CHICAGO — When the Center on Halsted, Chicago’s largest LGBTQ community center, opened in 2007, a local police officer designated to improving relations with the LGBTQ community approached staff and asked how to better serve their clients.
The Center on Halsted, which serves at least 1,000 LGBTQ people daily from its location at 3656 N. Halsted St., invited that officer to participate in its programs to meet community members.
“And they did volleyball and basketball [with our youth] and served meals, so that when the police were in our community, they were able to call out our young people by name,” said Modesto Tico Valle, CEO of the Center on Halsted.
This partnership with the Police Department’s designated LGBTQ liaison helped build community between queer people and local police, Valle said. But up until now, the Police Department has only had one LGBTQ liaison.
At a Thursday news conference at the Center on Halsted, the Police Department announced it is expanding its team of LGBTQ liaisons from one person to six. The liaisons will work with local queer people to improve relationships and solve challenges faced by LGBTQ people.
“That means lasting institutional change that will build trust and lead to stronger relationships with diverse communities across Chicago,” Supt. David Brown said at the news conference. “Our new LGBTQ liaisons will work to advocate on behalf of what has been a marginalized community and serve a pivotal role by engaging with our city’s LGBTQ community to build new relationships.”
The team of LGBTQ liaisons will assign a police officer to each one of the department’s five community areas, said Mike Milstein, deputy director of community policing. The sixth officer, Bernard Escamilla, will serve as the team leader and work with community stakeholders to address hate crimes and police reforms.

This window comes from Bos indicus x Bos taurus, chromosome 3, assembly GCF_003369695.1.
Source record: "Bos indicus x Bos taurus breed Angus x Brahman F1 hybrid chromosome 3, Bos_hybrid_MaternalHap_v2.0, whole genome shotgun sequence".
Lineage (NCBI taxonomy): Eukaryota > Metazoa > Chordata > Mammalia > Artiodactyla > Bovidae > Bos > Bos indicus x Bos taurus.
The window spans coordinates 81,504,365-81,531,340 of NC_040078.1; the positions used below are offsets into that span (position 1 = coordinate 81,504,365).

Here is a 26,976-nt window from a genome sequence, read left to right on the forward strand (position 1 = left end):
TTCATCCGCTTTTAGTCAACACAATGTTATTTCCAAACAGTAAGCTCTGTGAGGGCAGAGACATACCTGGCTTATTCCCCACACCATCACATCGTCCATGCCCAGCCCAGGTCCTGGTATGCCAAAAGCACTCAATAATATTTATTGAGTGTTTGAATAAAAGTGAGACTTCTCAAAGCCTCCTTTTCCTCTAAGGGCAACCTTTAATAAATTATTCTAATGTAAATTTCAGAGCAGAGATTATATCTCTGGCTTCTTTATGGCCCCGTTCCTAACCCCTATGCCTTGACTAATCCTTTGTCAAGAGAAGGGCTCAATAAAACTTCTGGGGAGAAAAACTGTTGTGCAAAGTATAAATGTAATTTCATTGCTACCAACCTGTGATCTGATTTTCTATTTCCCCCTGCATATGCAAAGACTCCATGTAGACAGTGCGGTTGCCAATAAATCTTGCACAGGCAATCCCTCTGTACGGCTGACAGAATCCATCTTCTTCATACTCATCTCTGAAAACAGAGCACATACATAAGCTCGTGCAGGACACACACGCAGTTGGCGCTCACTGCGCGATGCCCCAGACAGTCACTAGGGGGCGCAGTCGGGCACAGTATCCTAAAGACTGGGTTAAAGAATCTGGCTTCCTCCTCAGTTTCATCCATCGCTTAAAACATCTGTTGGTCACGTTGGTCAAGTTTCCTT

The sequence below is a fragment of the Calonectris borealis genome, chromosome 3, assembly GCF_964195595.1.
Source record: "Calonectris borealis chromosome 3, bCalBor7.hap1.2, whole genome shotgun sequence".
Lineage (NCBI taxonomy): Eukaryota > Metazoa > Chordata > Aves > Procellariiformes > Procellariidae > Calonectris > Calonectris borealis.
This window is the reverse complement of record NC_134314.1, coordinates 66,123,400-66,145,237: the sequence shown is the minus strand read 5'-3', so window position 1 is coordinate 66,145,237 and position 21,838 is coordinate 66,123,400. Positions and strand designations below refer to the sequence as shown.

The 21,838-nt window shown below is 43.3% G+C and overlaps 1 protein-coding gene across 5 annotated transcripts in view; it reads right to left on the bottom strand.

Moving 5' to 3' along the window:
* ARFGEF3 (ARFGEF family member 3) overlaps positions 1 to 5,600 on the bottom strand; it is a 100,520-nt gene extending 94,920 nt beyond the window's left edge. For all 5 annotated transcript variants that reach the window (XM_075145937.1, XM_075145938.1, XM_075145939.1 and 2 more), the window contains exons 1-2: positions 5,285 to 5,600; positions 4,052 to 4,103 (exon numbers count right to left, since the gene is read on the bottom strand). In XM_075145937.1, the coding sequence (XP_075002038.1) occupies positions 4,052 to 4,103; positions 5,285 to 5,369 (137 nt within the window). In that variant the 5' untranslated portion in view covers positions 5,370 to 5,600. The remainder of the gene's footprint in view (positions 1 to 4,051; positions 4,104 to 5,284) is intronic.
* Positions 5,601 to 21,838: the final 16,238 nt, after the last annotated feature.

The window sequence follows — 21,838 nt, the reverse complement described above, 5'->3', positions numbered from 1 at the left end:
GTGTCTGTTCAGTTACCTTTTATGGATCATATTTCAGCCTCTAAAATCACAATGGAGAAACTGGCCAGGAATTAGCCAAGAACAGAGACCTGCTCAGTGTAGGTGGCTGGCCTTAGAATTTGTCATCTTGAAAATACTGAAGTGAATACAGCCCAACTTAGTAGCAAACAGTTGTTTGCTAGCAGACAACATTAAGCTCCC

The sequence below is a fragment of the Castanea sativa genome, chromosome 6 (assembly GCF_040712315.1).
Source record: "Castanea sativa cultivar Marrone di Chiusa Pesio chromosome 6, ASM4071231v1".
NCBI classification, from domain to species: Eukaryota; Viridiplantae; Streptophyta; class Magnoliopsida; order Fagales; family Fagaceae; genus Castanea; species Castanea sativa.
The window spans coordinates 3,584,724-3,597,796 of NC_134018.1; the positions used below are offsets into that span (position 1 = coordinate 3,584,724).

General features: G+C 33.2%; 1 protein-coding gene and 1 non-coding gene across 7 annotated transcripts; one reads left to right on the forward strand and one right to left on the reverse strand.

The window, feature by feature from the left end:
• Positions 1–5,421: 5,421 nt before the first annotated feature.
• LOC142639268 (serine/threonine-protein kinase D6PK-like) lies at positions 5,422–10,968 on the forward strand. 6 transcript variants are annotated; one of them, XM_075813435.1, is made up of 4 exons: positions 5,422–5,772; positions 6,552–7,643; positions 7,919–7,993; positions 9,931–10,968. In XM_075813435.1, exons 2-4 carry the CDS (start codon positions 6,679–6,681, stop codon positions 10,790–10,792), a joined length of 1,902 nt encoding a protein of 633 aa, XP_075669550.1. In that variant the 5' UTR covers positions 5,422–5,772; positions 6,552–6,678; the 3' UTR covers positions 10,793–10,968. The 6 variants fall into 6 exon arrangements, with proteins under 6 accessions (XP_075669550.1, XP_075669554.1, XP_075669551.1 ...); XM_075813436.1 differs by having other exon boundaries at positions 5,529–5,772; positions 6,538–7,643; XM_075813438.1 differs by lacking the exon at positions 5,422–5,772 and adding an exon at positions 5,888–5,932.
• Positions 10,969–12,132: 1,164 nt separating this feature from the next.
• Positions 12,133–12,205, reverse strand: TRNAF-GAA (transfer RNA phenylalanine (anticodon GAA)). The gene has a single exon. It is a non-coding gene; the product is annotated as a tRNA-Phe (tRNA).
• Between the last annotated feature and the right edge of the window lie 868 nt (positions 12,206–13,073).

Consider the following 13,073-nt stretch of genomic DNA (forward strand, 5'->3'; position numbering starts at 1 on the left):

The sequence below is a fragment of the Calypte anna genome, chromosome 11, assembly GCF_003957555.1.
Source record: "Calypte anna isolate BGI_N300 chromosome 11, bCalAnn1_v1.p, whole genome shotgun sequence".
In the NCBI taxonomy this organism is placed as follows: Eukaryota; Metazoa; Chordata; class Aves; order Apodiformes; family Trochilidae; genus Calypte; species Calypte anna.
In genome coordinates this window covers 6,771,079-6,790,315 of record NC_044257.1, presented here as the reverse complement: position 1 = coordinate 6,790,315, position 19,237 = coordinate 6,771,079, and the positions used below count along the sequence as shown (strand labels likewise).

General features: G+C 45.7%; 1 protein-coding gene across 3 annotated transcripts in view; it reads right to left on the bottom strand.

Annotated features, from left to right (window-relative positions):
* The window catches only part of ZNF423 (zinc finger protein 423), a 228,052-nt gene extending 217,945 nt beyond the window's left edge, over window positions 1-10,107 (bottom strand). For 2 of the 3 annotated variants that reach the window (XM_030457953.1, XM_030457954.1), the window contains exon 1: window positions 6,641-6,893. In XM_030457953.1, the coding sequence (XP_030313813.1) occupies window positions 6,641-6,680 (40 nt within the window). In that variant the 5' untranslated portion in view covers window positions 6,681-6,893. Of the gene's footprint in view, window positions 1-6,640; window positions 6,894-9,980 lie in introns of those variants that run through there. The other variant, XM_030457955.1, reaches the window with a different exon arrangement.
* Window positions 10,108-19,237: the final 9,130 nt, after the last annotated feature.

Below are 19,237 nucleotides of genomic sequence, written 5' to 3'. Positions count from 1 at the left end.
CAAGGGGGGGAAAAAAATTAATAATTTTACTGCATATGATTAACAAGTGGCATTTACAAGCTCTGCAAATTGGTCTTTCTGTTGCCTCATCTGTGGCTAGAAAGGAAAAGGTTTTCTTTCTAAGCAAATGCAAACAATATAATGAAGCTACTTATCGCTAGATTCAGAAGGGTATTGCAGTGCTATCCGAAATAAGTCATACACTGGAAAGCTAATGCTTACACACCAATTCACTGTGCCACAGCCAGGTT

“Many times when someone from the community is a victim of a hate crime, assault or other forms of crime, they’re afraid or hesitant to report that to the police,” Milstein said. “They believe the police won’t take them seriously or they won’t help them, but what I want the public to take away from this announcement is that if you are someone who identifies as LGBTQ, you have resources, support and allies within the CPD.”
The LGBTQ liaison positions are part of the Police Department’s efforts to improve relations with the city’s queer community.
The two groups have had a rocky past going back decades, going back to and beyond New York City’s Stonewall Rebellion of 1969, which was sparked by police raids of gay bars. Local activists have criticized police for misgendering victims of anti-trans violence, and protesters at the recent Drag March for Change demanded uniformed officers be banned from marching in Chicago’s pride festivities.
Last week, the Police Department introduced its revised policy for interacting with members of the LGBTQ community, specifically those who are transgender, intersex or gender nonconforming.
Under the new policy, officers are required to use a person’s name and gender identity as expressed, clarified or requested by the individual and establish a nonbinary gender marker on all department reports.
People can review the entire revised policy and submit comments or feedback online. The final revised policy is expected to be finished by the end of June, police said.
Jake Wittich is a Report for America corps member covering Lakeview, Lincoln Park and LGBTQ communities across the city for Block Club Chicago.
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